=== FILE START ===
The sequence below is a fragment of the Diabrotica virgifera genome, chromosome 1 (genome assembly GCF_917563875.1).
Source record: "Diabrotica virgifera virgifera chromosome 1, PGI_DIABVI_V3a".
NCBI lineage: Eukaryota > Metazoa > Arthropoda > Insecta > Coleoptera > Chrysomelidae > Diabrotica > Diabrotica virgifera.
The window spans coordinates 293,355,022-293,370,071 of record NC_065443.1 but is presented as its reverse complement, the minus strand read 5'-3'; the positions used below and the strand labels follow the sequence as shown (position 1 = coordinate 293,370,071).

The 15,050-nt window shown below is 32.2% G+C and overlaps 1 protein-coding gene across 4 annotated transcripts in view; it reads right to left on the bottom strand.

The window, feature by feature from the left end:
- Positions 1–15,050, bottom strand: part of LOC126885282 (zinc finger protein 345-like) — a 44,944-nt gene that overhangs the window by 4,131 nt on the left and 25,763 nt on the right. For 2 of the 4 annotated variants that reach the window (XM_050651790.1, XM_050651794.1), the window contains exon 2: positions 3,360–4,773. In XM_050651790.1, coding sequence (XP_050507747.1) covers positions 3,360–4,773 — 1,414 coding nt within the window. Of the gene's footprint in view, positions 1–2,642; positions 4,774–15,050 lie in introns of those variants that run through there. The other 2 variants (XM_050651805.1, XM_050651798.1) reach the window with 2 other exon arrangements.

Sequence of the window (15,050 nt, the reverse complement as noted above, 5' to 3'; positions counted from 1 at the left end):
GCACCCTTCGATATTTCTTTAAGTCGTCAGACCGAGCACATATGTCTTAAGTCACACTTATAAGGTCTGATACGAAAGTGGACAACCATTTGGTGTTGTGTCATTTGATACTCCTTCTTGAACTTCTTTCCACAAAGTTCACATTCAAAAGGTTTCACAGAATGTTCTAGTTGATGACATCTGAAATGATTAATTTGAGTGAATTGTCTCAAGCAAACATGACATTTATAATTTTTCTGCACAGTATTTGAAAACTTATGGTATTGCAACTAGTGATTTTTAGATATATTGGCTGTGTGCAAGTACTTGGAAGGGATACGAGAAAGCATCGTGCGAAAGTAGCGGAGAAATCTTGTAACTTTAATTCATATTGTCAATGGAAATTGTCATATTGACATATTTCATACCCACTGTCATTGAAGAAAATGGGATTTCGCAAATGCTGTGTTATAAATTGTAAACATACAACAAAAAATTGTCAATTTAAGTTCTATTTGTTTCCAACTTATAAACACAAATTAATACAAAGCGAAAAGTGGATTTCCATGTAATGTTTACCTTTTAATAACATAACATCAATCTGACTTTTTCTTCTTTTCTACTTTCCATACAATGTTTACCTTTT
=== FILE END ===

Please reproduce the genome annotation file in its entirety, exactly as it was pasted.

The sequence below is a fragment of the Diabrotica virgifera genome, chromosome 1 (genome assembly GCF_917563875.1).
Source record: "Diabrotica virgifera virgifera chromosome 1, PGI_DIABVI_V3a".
NCBI lineage: Eukaryota > Metazoa > Arthropoda > Insecta > Coleoptera > Chrysomelidae > Diabrotica > Diabrotica virgifera.
The window spans coordinates 293,355,022-293,370,071 of record NC_065443.1 but is presented as its reverse complement, the minus strand read 5'-3'; the positions used below and the strand labels follow the sequence as shown (position 1 = coordinate 293,370,071).

The 15,050-nt window shown below is 32.2% G+C and overlaps 1 protein-coding gene across 4 annotated transcripts in view; it reads right to left on the bottom strand.

The window, feature by feature from the left end:
- Positions 1–15,050, bottom strand: part of LOC126885282 (zinc finger protein 345-like) — a 44,944-nt gene that overhangs the window by 4,131 nt on the left and 25,763 nt on the right. For 2 of the 4 annotated variants that reach the window (XM_050651790.1, XM_050651794.1), the window contains exon 2: positions 3,360–4,773. In XM_050651790.1, coding sequence (XP_050507747.1) covers positions 3,360–4,773 — 1,414 coding nt within the window. Of the gene's footprint in view, positions 1–2,642; positions 4,774–15,050 lie in introns of those variants that run through there. The other 2 variants (XM_050651805.1, XM_050651798.1) reach the window with 2 other exon arrangements.

Sequence of the window (15,050 nt, the reverse complement as noted above, 5' to 3'; positions counted from 1 at the left end):
GCACCCTTCGATATTTCTTTAAGTCGTCAGACCGAGCACATATGTCTTAAGTCACACTTATAAGGTCTGATACGAAAGTGGACAACCATTTGGTGTTGTGTCATTTGATACTCCTTCTTGAACTTCTTTCCACAAAGTTCACATTCAAAAGGTTTCACAGAATGTTCTAGTTGATGACATCTGAAATGATTAATTTGAGTGAATTGTCTCAAGCAAACATGACATTTATAATTTTTCTGCACAGTATTTGAAAACTTATGGTATTGCAACTAGTGATTTTTAGATATATTGGCTGTGTGCAAGTACTTGGAAGGGATACGAGAAAGCATCGTGCGAAAGTAGCGGAGAAATCTTGTAACTTTAATTCATATTGTCAATGGAAATTGTCATATTGACATATTTCATACCCACTGTCATTGAAGAAAATGGGATTTCGCAAATGCTGTGTTATAAATTGTAAACATACAACAAAAAATTGTCAATTTAAGTTCTATTTGTTTCCAACTTATAAACACAAATTAATACAAAGCGAAAAGTGGATTTCCATGTAATGTTTACCTTTTAATAACATAACATCAATCTGACTTTTTCTTCTTTTCTACTTTCCATACAATGTTTACCTTTT